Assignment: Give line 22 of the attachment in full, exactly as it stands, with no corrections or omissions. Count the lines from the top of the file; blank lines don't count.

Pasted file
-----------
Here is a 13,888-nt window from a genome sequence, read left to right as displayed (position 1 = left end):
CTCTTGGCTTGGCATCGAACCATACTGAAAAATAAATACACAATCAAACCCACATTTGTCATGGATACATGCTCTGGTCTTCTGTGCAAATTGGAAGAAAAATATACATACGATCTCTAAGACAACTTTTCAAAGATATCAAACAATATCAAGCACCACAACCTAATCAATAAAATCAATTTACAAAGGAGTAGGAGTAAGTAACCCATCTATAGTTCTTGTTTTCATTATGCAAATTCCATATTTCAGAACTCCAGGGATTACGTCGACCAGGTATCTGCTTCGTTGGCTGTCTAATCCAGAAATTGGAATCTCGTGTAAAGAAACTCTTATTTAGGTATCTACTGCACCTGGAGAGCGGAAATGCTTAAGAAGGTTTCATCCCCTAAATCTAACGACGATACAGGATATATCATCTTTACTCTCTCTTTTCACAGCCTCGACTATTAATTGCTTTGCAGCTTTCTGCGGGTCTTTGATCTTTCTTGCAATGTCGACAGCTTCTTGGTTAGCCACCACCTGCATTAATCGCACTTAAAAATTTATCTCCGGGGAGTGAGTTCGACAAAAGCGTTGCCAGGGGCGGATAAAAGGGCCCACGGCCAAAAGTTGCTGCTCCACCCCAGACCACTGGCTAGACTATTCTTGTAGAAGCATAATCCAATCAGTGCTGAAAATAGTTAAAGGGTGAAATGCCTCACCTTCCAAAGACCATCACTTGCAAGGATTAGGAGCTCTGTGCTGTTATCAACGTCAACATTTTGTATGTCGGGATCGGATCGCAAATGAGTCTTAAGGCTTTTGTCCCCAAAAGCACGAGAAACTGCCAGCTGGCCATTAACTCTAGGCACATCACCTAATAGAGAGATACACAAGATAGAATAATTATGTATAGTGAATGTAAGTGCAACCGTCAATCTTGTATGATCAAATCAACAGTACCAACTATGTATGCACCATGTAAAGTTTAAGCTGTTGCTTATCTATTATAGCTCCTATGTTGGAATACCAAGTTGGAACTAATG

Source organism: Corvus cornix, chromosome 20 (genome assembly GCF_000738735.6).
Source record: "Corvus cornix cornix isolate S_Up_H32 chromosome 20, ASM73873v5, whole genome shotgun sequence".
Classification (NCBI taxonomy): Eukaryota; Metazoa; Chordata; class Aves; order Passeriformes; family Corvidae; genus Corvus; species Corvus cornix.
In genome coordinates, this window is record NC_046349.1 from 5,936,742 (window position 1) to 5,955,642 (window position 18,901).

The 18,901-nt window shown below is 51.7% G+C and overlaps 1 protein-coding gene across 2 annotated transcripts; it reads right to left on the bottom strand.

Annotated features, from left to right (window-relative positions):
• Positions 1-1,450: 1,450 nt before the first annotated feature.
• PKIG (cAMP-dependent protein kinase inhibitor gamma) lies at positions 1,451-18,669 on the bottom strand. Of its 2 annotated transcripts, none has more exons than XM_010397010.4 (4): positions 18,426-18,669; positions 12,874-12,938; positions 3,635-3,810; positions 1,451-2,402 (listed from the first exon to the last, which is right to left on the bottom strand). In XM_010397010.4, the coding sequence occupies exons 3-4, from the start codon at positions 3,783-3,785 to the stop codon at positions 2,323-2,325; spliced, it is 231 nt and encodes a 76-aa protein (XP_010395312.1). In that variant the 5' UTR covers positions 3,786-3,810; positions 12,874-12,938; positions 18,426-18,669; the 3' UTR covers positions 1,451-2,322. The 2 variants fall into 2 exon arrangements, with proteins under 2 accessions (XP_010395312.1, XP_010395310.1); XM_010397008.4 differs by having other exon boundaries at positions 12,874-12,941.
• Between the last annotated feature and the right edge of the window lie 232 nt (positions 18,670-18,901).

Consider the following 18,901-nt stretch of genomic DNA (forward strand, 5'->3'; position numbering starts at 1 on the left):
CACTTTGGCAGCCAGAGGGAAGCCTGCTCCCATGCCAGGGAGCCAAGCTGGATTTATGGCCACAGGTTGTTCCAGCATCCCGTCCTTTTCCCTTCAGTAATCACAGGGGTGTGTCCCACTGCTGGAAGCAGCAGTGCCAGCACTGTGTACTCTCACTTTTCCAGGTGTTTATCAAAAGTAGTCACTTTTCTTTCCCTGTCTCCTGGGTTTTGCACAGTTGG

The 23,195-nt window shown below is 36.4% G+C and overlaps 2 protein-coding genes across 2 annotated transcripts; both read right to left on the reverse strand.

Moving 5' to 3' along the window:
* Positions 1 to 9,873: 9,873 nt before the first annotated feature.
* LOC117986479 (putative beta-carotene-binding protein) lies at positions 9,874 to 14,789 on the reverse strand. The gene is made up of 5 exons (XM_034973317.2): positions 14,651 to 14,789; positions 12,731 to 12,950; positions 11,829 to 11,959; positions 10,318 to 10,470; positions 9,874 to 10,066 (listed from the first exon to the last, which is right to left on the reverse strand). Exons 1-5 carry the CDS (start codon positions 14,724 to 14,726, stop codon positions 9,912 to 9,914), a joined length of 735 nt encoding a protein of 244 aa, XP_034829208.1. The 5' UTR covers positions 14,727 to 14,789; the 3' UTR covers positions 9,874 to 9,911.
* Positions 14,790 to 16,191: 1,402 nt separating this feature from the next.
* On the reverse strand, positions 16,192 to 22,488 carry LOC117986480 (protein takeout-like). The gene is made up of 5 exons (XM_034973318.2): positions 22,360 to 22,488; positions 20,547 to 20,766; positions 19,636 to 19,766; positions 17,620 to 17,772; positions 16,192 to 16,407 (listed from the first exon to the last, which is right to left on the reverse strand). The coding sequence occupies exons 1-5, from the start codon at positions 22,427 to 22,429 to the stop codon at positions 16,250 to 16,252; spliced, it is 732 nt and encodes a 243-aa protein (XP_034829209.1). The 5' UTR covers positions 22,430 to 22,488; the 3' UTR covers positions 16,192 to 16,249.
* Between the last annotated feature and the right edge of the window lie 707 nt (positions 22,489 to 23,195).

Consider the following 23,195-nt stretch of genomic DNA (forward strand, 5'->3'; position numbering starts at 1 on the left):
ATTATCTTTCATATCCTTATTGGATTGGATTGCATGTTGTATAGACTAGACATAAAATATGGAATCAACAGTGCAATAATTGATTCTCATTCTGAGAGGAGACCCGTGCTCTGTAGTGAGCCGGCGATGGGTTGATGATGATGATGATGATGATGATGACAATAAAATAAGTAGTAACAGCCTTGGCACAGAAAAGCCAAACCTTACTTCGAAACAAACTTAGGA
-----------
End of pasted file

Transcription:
ATTATCTTTCATATCCTTATTGGATTGGATTGCATGTTGTATAGACTAGACATAAAATATGGAATCAACAGTGCAATAATTGATTCTCATTCTGAGAGGAGACCCGTGCTCTGTAGTGAGCCGGCGATGGGTTGATGATGATGATGATGATGATGATGACAATAAAATAAGTAGTAACAGCCTTGGCACAGAAAAGCCAAACCTTACTTCGAAACAAACTTAGGA